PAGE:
CALYPSEE and The Underwater View


John Blazy blends professional furniture-making craftsmanship with a knowledge of chemistry and plastics to address boatbuilding challenges.

His inspiration to build a boat started with a strong desire to see down into the water. He wanted to see the aquatic life and terrain he leisurely passed over. Working from this perspective he designed CALYPSEE,  a 14 ft. launch with three underwater viewing ports, two in the bow and one larger port in the cockpit floor. Additional requirements included: low cost, one year building cycle, trolling motor power plant, and the aesthetics of the old mahogany Chris-Craft runabouts.

His love of viewing ports began with his first boatbuilding effort, BUBBLE BOAT. It was essentially an open wooden box with a ¼” Lexan panel across the bottom. The box was collared by a large inner tube which supported it in the water. Plywood panels atop the inner tube served for seating. John sat with his feet in the box and viewed the underwater world as he trolled with an electric motor. The fun he had with this makeshift boat inspired him to build a serious bottom viewing boat.
onceover2John built a paperboard 1” to 1′ model of CALYPSEE and cut and trimmed the panels with scissors until he got it to his liking. He then carefully un-taped the panels. By overlaying the panels with a piece of clear mylar into which he had scored a grid, he was able to read off and compute the dimensions for the full size plywood panels.

John cut the hull panels from ¼” Super-Ply, a three ply exterior glue plywood composed of a douglas fir core and two thick luan faces. The topsides are sheathed in 4 oz. fiberglass cloth and the bottom is covered in 32 oz biaxial fiberglass cloth with woven chopped strand. The viewing ports are cut from MR-10 Lexan which has a very tough scratch resistant coating on one side. The viewing cutouts are reinforced with an aluminum flange on each side of the hull panel and are screw tapped into each other. A layer of PL Premium caulk on each side of the Lexan window sealed it into place.

As John’s presentation unfolded, it became obvious that here is man with a creative imagination willing to try an innovative approach.

He had a “Eureka” moment when he discovered that a scrap of polyester film, used as a barrier to keep a scarf joint from sticking to the clamps, did not stick to the epoxy. What’s more, it left a perfectly smooth, clear finish. He upsized the idea and applied it to the epoxy coating he planned for the topsides. He cut a piece of 30 mil polyester film to the full size of a topside panel. He rolled epoxy on the panel and then unrolled the polyester film atop it. Using a four inch hard rubber roller, he carefully rolled the film into the epoxy and smoothed the epoxy evenly beneath the film. When he removed the film after curing, he had a blemish-free, high gloss finish that required no sanding.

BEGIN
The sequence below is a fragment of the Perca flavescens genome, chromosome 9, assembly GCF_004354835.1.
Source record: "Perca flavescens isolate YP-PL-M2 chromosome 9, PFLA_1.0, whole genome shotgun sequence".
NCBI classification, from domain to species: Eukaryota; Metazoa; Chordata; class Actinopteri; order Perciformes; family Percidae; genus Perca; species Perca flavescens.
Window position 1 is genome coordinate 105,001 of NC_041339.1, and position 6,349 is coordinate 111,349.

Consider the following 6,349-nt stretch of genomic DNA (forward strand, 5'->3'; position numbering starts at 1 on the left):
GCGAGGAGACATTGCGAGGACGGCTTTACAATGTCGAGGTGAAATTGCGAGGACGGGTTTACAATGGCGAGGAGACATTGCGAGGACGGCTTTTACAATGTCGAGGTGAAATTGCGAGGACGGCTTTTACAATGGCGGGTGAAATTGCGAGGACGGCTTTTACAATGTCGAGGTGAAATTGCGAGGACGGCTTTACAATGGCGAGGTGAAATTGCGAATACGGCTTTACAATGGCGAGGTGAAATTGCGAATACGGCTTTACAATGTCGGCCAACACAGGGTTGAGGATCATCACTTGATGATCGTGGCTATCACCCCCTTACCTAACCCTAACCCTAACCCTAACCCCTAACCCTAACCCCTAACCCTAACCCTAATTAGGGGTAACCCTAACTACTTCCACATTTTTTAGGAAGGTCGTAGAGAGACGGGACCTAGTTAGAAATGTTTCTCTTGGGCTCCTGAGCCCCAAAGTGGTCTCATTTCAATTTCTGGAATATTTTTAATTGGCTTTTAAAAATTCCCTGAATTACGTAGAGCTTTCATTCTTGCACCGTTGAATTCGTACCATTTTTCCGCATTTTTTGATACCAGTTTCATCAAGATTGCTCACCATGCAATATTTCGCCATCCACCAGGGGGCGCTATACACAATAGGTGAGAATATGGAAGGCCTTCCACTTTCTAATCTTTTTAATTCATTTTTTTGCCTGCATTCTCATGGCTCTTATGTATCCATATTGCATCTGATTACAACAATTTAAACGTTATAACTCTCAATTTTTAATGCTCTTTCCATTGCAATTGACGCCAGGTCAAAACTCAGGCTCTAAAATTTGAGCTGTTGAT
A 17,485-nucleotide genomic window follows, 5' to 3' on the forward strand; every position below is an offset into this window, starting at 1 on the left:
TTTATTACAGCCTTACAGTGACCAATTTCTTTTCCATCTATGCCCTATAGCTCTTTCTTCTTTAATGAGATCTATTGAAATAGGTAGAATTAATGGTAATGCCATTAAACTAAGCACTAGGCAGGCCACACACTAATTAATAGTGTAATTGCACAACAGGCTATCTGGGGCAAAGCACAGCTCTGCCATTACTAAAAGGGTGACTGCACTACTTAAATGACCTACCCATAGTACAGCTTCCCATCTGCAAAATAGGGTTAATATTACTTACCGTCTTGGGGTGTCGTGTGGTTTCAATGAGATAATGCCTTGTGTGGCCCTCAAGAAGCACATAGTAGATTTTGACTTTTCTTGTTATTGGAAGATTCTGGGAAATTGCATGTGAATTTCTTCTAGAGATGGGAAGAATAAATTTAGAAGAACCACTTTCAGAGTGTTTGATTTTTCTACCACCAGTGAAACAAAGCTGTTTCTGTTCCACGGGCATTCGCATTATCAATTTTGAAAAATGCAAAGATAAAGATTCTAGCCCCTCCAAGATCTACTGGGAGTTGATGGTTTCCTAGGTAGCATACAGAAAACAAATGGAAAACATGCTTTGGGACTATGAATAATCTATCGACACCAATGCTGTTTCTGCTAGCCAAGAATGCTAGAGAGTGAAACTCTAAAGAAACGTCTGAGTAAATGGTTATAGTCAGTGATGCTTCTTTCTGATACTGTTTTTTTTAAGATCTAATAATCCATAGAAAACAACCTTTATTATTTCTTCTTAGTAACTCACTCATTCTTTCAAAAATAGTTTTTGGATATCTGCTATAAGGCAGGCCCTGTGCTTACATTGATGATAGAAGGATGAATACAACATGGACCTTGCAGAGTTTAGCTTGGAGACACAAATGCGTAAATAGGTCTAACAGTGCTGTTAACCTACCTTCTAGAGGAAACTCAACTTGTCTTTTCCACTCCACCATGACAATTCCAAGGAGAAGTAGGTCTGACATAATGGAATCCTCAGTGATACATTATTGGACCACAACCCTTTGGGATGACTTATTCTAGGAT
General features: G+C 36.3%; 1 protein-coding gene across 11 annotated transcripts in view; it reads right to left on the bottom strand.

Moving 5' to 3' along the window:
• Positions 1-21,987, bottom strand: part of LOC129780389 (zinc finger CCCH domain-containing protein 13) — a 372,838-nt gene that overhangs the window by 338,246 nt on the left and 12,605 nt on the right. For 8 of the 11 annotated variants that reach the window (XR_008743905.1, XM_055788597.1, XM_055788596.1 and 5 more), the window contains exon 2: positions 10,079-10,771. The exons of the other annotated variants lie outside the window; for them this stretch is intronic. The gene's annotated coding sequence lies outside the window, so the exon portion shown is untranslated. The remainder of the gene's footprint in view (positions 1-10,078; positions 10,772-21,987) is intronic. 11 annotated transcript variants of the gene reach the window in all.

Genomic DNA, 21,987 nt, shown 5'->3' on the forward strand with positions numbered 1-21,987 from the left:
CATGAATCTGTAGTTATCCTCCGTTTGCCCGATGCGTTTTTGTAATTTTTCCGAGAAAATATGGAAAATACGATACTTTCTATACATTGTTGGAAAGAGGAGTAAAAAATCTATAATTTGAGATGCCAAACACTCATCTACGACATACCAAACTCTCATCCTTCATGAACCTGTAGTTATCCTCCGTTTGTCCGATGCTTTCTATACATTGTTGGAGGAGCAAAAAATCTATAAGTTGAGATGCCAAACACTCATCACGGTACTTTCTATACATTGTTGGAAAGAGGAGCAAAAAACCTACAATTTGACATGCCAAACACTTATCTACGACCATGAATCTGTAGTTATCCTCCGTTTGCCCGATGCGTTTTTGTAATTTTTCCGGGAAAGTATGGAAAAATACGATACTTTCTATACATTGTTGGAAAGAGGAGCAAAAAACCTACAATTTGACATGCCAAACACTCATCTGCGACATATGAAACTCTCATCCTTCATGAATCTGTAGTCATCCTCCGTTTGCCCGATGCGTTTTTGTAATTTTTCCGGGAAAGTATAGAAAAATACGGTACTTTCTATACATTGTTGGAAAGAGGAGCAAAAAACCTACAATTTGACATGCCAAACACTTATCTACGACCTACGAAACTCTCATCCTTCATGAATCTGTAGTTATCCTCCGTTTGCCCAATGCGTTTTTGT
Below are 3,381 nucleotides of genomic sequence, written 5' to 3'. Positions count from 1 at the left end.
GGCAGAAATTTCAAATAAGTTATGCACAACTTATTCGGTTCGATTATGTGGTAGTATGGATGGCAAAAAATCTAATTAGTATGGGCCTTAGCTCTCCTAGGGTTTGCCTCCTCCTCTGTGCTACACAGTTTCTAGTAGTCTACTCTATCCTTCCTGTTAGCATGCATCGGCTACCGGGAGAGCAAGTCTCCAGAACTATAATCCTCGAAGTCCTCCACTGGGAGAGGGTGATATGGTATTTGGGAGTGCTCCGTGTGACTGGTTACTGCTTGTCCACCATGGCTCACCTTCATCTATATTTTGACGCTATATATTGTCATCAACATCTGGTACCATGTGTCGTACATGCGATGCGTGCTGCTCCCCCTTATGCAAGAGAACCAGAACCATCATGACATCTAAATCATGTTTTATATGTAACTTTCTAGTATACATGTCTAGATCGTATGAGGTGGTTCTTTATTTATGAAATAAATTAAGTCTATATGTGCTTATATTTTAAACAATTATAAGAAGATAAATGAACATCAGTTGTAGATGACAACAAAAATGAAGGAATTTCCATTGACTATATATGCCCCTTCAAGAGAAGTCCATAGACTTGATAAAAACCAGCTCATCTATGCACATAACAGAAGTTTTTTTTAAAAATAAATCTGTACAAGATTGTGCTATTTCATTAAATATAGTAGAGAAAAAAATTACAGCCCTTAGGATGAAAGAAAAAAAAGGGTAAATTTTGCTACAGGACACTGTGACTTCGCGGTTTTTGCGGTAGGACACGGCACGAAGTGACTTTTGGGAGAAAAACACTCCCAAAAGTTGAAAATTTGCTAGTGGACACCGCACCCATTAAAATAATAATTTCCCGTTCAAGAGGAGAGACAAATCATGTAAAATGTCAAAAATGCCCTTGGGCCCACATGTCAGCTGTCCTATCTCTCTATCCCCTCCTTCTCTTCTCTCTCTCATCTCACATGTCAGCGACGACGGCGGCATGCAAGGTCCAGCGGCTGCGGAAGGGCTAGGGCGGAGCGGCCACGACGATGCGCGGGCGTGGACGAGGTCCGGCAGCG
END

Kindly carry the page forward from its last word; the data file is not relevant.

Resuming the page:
stern2John created an innovative technique for gluing wood, end-grain to end-grain. He first heated the end grain of each block with a heat gun to thoroughly drive away moisture and enlarge the cell structure. As he applied the epoxy, the wood easily wicked the epoxy deep within. He kept adding coats until the wood could absorb no more and a thick layer formed on the ends. He waited until the glue started to kick and then jammed them together and clamped as necessary. He said he got very strong joints. He used this technique to join non-structural pieces.

bowJohn also discussed a technique for cutting multiple ‘V’ shaped kerfs used for bending wood. Unlike a rectangular kerf, a ‘V’ kerf seals itself as the wood is bent, leaving no void to be filled. The key to the technique is grinding the teeth of a circular saw blade into a ‘V’ cross-section. You better e-mail or call John directly if you want to know more.

CALYPSEE’S signature is a ribbon stripe mahogany deck John glued in place from hand-trimmed veneers. A coat of epoxy and a coat of Minwax Helmsman Spar Varnish (HVLP sprayed) created a glasslike surface.

coupleGreeting the world like a premature baby, CALYPSEE was launched last summer before she was completely done. The stern deck and a number of cockpit trim details still await John’s attention. But the batteries are charged, the trailer is ready, and CALYPSEE is ready to explore wherever clear water beckons.

PS. John recommended McMaster Carr as a resource for a myriad of hardware items.

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